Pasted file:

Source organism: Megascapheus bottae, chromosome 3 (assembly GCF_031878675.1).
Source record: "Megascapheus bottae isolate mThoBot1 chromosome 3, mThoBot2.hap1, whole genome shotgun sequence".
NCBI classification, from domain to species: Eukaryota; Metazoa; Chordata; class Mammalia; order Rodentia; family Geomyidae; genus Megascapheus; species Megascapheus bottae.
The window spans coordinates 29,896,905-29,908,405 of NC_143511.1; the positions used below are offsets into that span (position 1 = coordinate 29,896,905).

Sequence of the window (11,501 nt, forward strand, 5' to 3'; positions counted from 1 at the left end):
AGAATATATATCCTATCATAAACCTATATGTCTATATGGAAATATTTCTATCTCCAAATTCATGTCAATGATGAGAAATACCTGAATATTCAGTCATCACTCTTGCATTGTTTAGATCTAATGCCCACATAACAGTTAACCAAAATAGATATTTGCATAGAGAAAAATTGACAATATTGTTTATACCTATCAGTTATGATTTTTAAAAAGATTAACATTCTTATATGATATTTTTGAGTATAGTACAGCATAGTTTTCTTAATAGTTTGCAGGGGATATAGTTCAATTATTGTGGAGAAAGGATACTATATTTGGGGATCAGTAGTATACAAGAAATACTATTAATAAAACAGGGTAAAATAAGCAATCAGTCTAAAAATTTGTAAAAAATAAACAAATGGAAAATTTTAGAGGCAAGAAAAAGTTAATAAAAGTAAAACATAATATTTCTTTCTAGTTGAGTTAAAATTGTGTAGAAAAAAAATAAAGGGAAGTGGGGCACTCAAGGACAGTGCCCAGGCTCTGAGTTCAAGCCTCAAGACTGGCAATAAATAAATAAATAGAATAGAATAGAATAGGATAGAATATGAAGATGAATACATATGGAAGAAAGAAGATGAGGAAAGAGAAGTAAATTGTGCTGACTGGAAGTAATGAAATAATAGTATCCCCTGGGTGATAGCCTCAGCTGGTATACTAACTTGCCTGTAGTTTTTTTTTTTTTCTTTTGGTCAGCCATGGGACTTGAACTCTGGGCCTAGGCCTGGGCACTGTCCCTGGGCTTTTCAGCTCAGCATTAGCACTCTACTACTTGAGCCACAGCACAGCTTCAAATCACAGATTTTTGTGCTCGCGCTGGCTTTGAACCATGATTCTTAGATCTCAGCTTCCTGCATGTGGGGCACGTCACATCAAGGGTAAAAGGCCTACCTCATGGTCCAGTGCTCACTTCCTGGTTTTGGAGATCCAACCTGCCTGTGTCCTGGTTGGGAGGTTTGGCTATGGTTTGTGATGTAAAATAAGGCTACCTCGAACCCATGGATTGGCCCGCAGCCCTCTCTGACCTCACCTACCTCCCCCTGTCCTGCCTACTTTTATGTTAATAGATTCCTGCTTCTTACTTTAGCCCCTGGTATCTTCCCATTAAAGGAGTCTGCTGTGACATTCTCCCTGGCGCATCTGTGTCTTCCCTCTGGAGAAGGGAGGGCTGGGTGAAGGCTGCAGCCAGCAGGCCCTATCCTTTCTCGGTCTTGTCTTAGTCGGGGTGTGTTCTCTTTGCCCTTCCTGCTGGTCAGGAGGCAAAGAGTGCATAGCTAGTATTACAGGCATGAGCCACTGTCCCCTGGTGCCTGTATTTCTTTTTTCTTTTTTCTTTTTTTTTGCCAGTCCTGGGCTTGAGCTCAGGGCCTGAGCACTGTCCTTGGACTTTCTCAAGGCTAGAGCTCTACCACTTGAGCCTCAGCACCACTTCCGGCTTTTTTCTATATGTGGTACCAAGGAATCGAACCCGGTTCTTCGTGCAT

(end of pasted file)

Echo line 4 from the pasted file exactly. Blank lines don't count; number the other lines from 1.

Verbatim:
The window spans coordinates 29,896,905-29,908,405 of NC_143511.1; the positions used below are offsets into that span (position 1 = coordinate 29,896,905).